Citation

Black Venuses: Black Washington, The Moens Scandal, and the Anxiety of New Negro Womanhood

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Abstract:

In 1916, Dutch scientist Herman M. B. Moens moved to the District of Columbia to study mixed race people. After having an application to work at the Smithsonian Institution denied, the scientist decided to conduct his research in black schools. The school board president, Dr. John Van Schaick, along with black leaders Robert Terrell and W.E.B. Du Bois endorsed Moens’ project. Two years into his study, Moens was investigated by the U.S. Department of Justice for potential spy activity. During a search of his living quarters, officials found nude photos of eight black teenage girls. The U.S. government prosecuted Moens for exhibiting obscene photos, though he claimed that they had scientific and artistic value.
The Moens scandal intervenes in a larger discussion regarding visual representations of black women. Typically examined through the Venus Hottentot, this paper repositions the context of the Moens photos by placing them in conversation with the Washington Bee’s depictions of black womanhood. Particularly, I examine how the Moens scandal affected the Bee’s views on black elite womanhood. By analyzing the Bee’s coverage of the scandal, this paper shows how black elite womanhood was negotiated at the intersection of beauty, virtue, and science.
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Association:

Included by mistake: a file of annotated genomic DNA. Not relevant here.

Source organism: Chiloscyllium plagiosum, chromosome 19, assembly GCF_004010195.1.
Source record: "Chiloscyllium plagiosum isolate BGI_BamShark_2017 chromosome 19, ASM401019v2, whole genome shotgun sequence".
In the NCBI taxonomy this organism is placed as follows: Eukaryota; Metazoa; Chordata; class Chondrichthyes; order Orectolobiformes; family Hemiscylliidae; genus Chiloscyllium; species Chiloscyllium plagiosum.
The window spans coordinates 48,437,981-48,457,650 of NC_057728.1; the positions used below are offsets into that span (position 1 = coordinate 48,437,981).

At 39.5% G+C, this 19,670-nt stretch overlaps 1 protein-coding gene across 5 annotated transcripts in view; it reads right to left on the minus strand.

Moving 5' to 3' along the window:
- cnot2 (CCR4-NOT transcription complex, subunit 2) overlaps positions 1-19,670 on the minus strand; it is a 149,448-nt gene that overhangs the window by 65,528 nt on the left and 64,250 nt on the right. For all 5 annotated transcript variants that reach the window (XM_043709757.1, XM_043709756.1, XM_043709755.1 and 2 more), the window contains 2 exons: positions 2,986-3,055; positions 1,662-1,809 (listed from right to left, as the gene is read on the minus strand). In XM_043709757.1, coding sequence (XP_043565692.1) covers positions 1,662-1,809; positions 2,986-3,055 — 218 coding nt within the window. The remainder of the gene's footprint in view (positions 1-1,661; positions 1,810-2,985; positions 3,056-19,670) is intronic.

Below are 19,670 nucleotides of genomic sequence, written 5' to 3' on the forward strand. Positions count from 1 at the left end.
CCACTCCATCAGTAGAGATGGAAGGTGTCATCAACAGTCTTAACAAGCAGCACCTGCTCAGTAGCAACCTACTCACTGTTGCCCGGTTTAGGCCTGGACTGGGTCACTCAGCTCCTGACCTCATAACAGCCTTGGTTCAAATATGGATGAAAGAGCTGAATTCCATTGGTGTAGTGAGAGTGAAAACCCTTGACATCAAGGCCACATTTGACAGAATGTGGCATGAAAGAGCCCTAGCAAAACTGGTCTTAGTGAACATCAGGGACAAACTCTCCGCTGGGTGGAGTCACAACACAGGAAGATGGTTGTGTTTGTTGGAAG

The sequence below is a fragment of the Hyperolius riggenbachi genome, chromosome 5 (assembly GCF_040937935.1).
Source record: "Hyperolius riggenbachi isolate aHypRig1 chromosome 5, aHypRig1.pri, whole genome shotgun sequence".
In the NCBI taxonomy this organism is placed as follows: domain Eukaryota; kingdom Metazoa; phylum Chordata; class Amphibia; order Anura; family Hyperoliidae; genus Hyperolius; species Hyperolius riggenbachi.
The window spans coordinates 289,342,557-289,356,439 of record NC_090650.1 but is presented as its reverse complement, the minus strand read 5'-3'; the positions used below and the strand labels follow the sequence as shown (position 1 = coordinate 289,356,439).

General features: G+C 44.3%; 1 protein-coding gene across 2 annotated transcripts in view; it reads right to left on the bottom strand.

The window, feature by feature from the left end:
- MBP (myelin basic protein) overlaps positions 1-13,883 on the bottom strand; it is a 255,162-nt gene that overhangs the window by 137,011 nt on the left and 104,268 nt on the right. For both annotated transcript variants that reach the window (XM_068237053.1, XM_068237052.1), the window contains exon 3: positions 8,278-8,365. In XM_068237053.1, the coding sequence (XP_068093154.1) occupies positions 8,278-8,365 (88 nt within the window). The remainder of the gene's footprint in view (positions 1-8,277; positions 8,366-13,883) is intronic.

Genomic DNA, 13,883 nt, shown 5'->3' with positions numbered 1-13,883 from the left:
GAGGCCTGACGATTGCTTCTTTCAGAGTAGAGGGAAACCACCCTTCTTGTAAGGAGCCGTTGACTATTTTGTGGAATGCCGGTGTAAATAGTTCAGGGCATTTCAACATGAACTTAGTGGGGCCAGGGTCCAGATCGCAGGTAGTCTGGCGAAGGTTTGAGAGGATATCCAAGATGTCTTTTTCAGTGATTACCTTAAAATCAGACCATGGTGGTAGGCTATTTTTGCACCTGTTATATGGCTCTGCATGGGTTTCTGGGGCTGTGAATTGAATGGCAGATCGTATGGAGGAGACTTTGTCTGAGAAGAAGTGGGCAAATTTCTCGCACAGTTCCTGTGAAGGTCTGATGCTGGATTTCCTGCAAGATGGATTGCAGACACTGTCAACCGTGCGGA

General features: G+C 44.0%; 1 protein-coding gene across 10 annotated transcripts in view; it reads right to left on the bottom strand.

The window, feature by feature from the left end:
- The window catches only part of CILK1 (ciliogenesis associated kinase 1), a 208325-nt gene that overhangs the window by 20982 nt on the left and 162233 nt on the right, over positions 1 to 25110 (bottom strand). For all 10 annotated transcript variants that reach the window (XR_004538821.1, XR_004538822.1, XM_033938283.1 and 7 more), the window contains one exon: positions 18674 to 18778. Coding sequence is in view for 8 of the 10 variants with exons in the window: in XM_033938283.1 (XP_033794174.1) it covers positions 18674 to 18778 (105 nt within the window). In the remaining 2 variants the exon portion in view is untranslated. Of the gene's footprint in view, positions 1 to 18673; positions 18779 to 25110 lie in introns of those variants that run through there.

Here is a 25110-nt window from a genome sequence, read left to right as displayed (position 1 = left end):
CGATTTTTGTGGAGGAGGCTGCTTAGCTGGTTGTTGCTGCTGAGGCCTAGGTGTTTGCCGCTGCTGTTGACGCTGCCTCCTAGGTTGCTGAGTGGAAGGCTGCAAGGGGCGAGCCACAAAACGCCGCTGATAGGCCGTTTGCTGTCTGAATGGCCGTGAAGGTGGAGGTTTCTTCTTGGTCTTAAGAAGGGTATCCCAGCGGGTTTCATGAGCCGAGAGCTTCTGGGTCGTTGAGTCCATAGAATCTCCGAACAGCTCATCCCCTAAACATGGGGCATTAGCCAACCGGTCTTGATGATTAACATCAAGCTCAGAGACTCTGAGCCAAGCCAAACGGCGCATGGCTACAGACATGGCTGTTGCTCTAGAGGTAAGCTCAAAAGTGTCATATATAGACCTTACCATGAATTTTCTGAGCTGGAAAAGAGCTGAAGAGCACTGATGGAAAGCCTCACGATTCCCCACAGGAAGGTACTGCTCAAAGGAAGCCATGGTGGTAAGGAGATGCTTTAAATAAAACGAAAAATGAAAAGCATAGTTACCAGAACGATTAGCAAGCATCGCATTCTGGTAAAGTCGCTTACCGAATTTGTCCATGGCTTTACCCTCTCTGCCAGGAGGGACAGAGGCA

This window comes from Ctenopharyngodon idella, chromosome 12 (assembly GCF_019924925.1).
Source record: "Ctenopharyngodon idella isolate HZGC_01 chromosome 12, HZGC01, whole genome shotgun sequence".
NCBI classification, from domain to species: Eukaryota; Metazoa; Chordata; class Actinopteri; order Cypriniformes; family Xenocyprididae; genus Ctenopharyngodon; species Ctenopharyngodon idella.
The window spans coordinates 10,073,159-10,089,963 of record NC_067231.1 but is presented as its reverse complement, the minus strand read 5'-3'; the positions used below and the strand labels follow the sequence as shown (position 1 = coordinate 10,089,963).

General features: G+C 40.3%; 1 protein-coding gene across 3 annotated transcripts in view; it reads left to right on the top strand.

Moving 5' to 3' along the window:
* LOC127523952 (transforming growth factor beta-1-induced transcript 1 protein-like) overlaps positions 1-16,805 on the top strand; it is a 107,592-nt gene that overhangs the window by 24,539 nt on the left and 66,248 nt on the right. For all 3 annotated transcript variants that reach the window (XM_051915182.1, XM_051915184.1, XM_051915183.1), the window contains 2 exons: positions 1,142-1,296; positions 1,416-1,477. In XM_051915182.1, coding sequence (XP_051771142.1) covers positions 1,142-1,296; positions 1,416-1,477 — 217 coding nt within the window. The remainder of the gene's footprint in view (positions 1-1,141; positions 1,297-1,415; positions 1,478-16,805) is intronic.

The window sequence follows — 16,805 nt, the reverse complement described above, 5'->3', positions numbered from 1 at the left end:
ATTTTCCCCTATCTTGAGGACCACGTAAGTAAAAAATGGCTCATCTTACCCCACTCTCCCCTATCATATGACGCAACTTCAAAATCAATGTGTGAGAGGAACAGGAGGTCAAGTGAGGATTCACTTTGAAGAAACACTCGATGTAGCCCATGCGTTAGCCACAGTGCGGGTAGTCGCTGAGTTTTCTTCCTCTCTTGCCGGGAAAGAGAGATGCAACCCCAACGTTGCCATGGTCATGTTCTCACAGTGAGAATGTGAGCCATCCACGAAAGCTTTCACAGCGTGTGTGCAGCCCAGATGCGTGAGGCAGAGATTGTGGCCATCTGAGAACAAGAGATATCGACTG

Name: 36th Annual National Council for Black Studies
URL:
http://www.ncbsonline.org


Citation:
URL: http://citation.allacademic.com/meta/p561015_index.html
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MLA Citation:

Carter, Derrais. "Black Venuses: Black Washington, The Moens Scandal, and the Anxiety of New Negro Womanhood" Paper presented at the annual meeting of the 36th Annual National Council for Black Studies, Sheraton Atlanta Hotel, Atlanta, GA, Mar 07, 2012 <Not Available>. 2014-11-24 <http://citation.allacademic.com/meta/p561015_index.html>

APA Citation:

Carter, D. , 2012-03-07 "Black Venuses: Black Washington, The Moens Scandal, and the Anxiety of New Negro Womanhood" Paper presented at the annual meeting of the 36th Annual National Council for Black Studies, Sheraton Atlanta Hotel, Atlanta, GA <Not Available>. 2014-11-24 from http://citation.allacademic.com/meta/p561015_index.html

Publication Type: Individual Presentation
Review Method: Peer Reviewed
Abstract: In 1916, Dutch scientist Herman M. B. Moens moved to the District of Columbia to study mixed race people. After having an application to work at the Smithsonian Institution denied, the scientist decided to conduct his research in black schools. The school board president, Dr. John Van Schaick, along with black leaders Robert Terrell and W.E.B. Du Bois endorsed Moens’ project. Two years into his study, Moens was investigated by the U.S. Department of Justice for potential spy activity. During a search of his living quarters, officials found nude photos of eight black teenage girls. The U.S. government prosecuted Moens for exhibiting obscene photos, though he claimed that they had scientific and artistic value.
The Moens scandal intervenes in a larger discussion regarding visual representations of black women. Typically examined through the Venus Hottentot, this paper repositions the context of the Moens photos by placing them in conversation with the Washington Bee’s depictions of black womanhood. Particularly, I examine how the Moens scandal affected the Bee’s views on black elite womanhood. By analyzing the Bee’s coverage of the scandal, this paper shows how black elite womanhood was negotiated at the intersection of beauty, virtue, and science.


Similar Titles:
The New Negro at Howard University: The Case of Historically Black Sororities and Black Womanhood

Black Washington's "Real, Prime Venuses": The Moens Scandal, Beauty, and the Making of New Negro Womanhood, 1917-1919

The New Negro at Howard University: The Case of Historically Black Sororities and Black Womanhood


 
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